The NAV scandal seen from an international court perspective
International courts can have a far larger influence on domestic politics than what appears at first sight, PluriCourts' Øyvind Stiansen suggests.
Illustration photo: Colourbox.com
In the fall of 2019, the so-called NAV scandal hit the Norwegian public like a bomb. It was revealed that the Norwegian Labor and Welfare Administration, or NAV, had misinterpreted EEA rules (Editor's note: EØS in Norwegian), leading to at least 80 people being falsely accused of welfare fraud. Since then, the dominant explanation for what has been termed the largest social security scandal in modern Norwegian history has been that NAV lacked knowledge of their EEA commitments. Yet this is a story with many holes, says Øyvind Stiansen, postdoctor at PluriCourts.
- NAV had many chances to correct and understand that something was wrong much earlier, as there had already been several verdicts on this from the National Insurance Court, he stresses.
Together with colleague Tommaso Pavone, he has published the article ‘The Shadow Effect of Courts: Judicial Review and the Politics of Preemptive Reform’ in the prestigious journal American Political Science Review. In it, they assert that the NAV scandal must be understood in light of the Norwegian government’s wish to avoid interference by the EFTA court.
- We point out that an underlying reason for the disclosure of the NAV scandal was that NAV received a letter from the National Insurance Court (Editor's note: Trygderetten in Norwegian) where they threatened to send the cases to the EFTA court, Stiansen explains.
The shadow effect of courts
The EFTA court litigates in EEA-related cases, yet it is not very well known in the public as it handles few cases. Generally, the Norwegian government wishes to avoid that the court litigates in important cases, as they wish to retain a national room for maneuver in the interpretation of EEA commitments.
- We argue that a certain type of politics has developed where the government tries to limit the court’s ability to be an important actor by making sure that it doesn’t litigate in any consequential cases. Instead, one tries to solve cases locally to make sure that they don’t reach the court, says Stiansen.
Paradoxically, it is this adjustment that leads to what Stiansen and Pavone have termed the shadow effect of courts. This effect shows how a court can impact domestic policy even in situations where the court decides few cases and seemingly has little political influence. According to Stiansen, the shadow effect functions differently depending on the political context.
In a country such as the US where there generally is a lot of litigation, the shadow effect can be positive for courts as it can help them have political influence even without having to litigate in every single case.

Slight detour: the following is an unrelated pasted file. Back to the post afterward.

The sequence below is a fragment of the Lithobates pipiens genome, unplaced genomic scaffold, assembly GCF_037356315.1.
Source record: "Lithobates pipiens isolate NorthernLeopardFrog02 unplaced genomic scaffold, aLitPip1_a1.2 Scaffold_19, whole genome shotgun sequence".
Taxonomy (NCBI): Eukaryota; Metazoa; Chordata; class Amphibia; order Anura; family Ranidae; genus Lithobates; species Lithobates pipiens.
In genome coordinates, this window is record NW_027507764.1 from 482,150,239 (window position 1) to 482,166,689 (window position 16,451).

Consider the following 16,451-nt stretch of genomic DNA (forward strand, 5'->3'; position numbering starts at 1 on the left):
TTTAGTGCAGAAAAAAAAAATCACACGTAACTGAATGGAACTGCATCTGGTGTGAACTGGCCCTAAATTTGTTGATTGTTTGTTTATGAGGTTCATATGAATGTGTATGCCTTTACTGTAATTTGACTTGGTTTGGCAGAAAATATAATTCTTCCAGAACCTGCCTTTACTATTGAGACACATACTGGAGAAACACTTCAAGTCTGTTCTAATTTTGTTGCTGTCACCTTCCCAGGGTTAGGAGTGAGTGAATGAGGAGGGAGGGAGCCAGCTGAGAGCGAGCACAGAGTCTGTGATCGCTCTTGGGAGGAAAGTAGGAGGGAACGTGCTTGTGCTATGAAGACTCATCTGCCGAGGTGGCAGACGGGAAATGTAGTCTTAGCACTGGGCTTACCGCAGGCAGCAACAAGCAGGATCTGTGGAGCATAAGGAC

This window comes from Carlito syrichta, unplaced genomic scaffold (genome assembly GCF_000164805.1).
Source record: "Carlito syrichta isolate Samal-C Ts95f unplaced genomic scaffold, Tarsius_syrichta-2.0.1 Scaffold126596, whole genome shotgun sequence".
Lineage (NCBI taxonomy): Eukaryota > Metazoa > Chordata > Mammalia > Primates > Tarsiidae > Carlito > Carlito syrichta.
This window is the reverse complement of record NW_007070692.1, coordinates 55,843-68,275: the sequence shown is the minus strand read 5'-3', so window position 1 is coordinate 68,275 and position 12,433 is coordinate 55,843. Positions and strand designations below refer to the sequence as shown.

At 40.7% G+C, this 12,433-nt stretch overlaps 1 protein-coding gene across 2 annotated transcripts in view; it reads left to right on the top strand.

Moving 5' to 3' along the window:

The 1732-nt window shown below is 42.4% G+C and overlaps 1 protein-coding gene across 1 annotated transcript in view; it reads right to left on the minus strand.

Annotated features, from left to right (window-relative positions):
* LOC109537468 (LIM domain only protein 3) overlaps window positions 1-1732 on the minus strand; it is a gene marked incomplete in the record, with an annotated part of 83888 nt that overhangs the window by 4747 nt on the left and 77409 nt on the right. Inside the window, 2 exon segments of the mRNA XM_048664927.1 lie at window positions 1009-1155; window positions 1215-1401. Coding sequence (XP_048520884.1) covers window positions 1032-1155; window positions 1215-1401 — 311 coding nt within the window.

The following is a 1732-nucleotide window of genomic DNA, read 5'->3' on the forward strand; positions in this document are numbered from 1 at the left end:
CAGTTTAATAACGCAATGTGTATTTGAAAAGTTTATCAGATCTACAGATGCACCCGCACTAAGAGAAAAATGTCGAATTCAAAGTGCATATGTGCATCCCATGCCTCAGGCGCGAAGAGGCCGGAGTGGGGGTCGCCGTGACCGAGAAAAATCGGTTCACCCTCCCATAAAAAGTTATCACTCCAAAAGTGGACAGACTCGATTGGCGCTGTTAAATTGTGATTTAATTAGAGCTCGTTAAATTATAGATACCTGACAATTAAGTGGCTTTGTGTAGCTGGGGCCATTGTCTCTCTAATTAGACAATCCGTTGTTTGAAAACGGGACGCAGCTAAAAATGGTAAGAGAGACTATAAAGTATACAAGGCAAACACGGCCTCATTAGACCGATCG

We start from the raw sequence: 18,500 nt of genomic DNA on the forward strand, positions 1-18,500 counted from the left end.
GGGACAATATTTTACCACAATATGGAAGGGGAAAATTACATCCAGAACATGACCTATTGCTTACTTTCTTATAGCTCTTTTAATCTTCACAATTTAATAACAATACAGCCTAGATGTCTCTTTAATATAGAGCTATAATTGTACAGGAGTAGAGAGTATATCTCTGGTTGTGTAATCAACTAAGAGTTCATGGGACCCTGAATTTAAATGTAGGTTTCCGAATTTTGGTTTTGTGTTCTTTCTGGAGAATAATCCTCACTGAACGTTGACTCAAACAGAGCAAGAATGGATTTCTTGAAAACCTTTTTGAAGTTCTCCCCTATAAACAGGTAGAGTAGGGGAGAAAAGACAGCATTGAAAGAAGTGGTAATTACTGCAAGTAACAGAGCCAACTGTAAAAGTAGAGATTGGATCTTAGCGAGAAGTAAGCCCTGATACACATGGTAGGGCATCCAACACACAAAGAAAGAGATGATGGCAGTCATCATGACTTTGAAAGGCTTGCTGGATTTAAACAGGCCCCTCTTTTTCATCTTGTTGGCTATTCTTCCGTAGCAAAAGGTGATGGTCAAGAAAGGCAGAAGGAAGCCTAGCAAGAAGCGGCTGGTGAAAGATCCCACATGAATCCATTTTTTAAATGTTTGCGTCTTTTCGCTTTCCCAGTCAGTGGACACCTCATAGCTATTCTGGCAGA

- However, for a court such as EFTA that doesn’t litigate that many cases and whose authority is more politically disputed, this can be a problem for the court, as it becomes unable to build its authority by litigating important cases, Stiansen explains.
- Sometimes you might perform better by being seen in the cards.
Both in academia and in the Norwegian public debate, much is said on how the Norwegian room for maneuver is threatened and how it can best be safeguarded. However, the NAV scandal might be an example of how decision-making is sometimes improved by having actors outside the national system scrutinizing decisions, Stiansen argues. He suggests that this might safeguard the rights of citizens better than what would have otherwise been the case. This is a perspective Stiansen often misses in the Norwegian EU and EEA debate.
- Everything is about that we need more room for maneuver nationally. Less is said about how sometimes you might perform better by being seen in the cards by supranational and international actors, as this example also shows. Just knowing that you will have to answer for your actions leads to better decision-making, Stiansen argues.
The shadow effect is stemming from political adjustments to prevent a case from reaching the court. However, whether this leads to more incomplete reforms than what would have otherwise been the case is an open question.
- In the NAV case, it is clear that the Norwegian government at first tried to implement only limited changes, but that this didn’t work. When they had first started, it became difficult to control the effects and eventually the cases reached the EFTA court anyway, says Stiansen.